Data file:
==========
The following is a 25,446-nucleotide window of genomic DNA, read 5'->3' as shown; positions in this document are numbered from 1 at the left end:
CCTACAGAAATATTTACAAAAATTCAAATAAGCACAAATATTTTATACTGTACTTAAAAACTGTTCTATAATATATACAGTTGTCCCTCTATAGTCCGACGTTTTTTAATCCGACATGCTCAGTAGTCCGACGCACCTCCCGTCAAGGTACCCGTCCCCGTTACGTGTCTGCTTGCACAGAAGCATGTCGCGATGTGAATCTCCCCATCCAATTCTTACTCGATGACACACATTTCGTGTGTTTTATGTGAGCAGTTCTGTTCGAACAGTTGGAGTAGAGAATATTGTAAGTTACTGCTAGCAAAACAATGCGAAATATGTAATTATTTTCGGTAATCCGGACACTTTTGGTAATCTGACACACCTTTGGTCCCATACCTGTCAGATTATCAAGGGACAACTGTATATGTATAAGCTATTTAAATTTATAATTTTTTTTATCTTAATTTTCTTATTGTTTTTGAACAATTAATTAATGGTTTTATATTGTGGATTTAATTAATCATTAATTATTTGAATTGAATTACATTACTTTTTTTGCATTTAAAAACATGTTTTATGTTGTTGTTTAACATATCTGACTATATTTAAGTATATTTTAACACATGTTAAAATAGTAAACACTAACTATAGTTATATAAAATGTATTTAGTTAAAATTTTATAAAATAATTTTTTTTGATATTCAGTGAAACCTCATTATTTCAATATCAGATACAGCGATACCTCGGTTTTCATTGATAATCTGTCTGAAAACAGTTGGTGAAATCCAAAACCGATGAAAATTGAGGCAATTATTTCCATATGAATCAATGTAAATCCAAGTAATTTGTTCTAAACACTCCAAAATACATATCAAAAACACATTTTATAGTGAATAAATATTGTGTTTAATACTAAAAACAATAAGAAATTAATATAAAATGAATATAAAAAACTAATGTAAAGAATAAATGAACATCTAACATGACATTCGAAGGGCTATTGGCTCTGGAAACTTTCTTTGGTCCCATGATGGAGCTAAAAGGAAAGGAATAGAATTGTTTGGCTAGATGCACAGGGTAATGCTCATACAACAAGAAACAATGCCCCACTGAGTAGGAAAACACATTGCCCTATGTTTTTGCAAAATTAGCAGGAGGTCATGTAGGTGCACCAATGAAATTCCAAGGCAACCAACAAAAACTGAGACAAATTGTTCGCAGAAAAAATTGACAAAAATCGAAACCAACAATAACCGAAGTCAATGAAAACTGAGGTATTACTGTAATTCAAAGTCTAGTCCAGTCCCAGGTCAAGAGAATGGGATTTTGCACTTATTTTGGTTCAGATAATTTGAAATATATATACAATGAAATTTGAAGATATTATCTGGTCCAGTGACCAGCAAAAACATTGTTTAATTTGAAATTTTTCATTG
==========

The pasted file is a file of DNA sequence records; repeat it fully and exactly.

The following is a 25,446-nucleotide window of genomic DNA, read 5'->3' as shown; positions in this document are numbered from 1 at the left end:
CCTACAGAAATATTTACAAAAATTCAAATAAGCACAAATATTTTATACTGTACTTAAAAACTGTTCTATAATATATACAGTTGTCCCTCTATAGTCCGACGTTTTTTAATCCGACATGCTCAGTAGTCCGACGCACCTCCCGTCAAGGTACCCGTCCCCGTTACGTGTCTGCTTGCACAGAAGCATGTCGCGATGTGAATCTCCCCATCCAATTCTTACTCGATGACACACATTTCGTGTGTTTTATGTGAGCAGTTCTGTTCGAACAGTTGGAGTAGAGAATATTGTAAGTTACTGCTAGCAAAACAATGCGAAATATGTAATTATTTTCGGTAATCCGGACACTTTTGGTAATCTGACACACCTTTGGTCCCATACCTGTCAGATTATCAAGGGACAACTGTATATGTATAAGCTATTTAAATTTATAATTTTTTTTATCTTAATTTTCTTATTGTTTTTGAACAATTAATTAATGGTTTTATATTGTGGATTTAATTAATCATTAATTATTTGAATTGAATTACATTACTTTTTTTGCATTTAAAAACATGTTTTATGTTGTTGTTTAACATATCTGACTATATTTAAGTATATTTTAACACATGTTAAAATAGTAAACACTAACTATAGTTATATAAAATGTATTTAGTTAAAATTTTATAAAATAATTTTTTTTGATATTCAGTGAAACCTCATTATTTCAATATCAGATACAGCGATACCTCGGTTTTCATTGATAATCTGTCTGAAAACAGTTGGTGAAATCCAAAACCGATGAAAATTGAGGCAATTATTTCCATATGAATCAATGTAAATCCAAGTAATTTGTTCTAAACACTCCAAAATACATATCAAAAACACATTTTATAGTGAATAAATATTGTGTTTAATACTAAAAACAATAAGAAATTAATATAAAATGAATATAAAAAACTAATGTAAAGAATAAATGAACATCTAACATGACATTCGAAGGGCTATTGGCTCTGGAAACTTTCTTTGGTCCCATGATGGAGCTAAAAGGAAAGGAATAGAATTGTTTGGCTAGATGCACAGGGTAATGCTCATACAACAAGAAACAATGCCCCACTGAGTAGGAAAACACATTGCCCTATGTTTTTGCAAAATTAGCAGGAGGTCATGTAGGTGCACCAATGAAATTCCAAGGCAACCAACAAAAACTGAGACAAATTGTTCGCAGAAAAAATTGACAAAAATCGAAACCAACAATAACCGAAGTCAATGAAAACTGAGGTATTACTGTAATTCAAAGTCTAGTCCAGTCCCAGGTCAAGAGAATGGGATTTTGCACTTATTTTGGTTCAGATAATTTGAAATATATATACAATGAAATTTGAAGATATTATCTGGTCCAGTGACCAGCAAAAACATTGTTTAATTTGAAATTTTTCATTG